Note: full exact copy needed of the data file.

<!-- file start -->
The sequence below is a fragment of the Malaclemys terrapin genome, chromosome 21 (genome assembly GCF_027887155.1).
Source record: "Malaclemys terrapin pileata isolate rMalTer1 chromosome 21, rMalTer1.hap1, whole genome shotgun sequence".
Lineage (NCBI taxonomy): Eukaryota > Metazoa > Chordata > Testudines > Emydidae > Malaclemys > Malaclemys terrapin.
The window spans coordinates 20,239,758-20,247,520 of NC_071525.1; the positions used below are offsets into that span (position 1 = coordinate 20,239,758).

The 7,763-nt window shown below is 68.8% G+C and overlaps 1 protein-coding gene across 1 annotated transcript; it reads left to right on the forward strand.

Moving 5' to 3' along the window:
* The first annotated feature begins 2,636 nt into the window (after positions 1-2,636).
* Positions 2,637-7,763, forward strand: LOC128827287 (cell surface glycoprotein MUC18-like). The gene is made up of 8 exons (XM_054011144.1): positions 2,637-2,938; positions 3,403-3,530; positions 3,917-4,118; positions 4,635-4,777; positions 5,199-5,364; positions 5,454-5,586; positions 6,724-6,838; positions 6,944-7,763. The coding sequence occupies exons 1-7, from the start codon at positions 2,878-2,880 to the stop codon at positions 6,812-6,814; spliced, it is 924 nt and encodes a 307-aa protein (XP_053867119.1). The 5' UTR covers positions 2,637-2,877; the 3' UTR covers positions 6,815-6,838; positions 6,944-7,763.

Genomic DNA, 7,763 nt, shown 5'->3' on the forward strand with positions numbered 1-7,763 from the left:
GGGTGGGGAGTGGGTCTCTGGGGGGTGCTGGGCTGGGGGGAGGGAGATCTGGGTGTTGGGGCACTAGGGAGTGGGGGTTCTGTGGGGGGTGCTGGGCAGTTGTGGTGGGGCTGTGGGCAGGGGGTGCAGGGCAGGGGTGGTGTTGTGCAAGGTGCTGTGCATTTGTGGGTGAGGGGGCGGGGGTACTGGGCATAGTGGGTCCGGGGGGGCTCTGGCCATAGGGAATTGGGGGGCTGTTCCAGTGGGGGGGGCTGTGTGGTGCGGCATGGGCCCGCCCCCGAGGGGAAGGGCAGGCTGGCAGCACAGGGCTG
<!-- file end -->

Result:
The sequence below is a fragment of the Malaclemys terrapin genome, chromosome 21 (genome assembly GCF_027887155.1).
Source record: "Malaclemys terrapin pileata isolate rMalTer1 chromosome 21, rMalTer1.hap1, whole genome shotgun sequence".
Lineage (NCBI taxonomy): Eukaryota > Metazoa > Chordata > Testudines > Emydidae > Malaclemys > Malaclemys terrapin.
The window spans coordinates 20,239,758-20,247,520 of NC_071525.1; the positions used below are offsets into that span (position 1 = coordinate 20,239,758).

The 7,763-nt window shown below is 68.8% G+C and overlaps 1 protein-coding gene across 1 annotated transcript; it reads left to right on the forward strand.

Moving 5' to 3' along the window:
* The first annotated feature begins 2,636 nt into the window (after positions 1-2,636).
* Positions 2,637-7,763, forward strand: LOC128827287 (cell surface glycoprotein MUC18-like). The gene is made up of 8 exons (XM_054011144.1): positions 2,637-2,938; positions 3,403-3,530; positions 3,917-4,118; positions 4,635-4,777; positions 5,199-5,364; positions 5,454-5,586; positions 6,724-6,838; positions 6,944-7,763. The coding sequence occupies exons 1-7, from the start codon at positions 2,878-2,880 to the stop codon at positions 6,812-6,814; spliced, it is 924 nt and encodes a 307-aa protein (XP_053867119.1). The 5' UTR covers positions 2,637-2,877; the 3' UTR covers positions 6,815-6,838; positions 6,944-7,763.

Genomic DNA, 7,763 nt, shown 5'->3' on the forward strand with positions numbered 1-7,763 from the left:
GGGTGGGGAGTGGGTCTCTGGGGGGTGCTGGGCTGGGGGGAGGGAGATCTGGGTGTTGGGGCACTAGGGAGTGGGGGTTCTGTGGGGGGTGCTGGGCAGTTGTGGTGGGGCTGTGGGCAGGGGGTGCAGGGCAGGGGTGGTGTTGTGCAAGGTGCTGTGCATTTGTGGGTGAGGGGGCGGGGGTACTGGGCATAGTGGGTCCGGGGGGGCTCTGGCCATAGGGAATTGGGGGGCTGTTCCAGTGGGGGGGGCTGTGTGGTGCGGCATGGGCCCGCCCCCGAGGGGAAGGGCAGGCTGGCAGCACAGGGCTG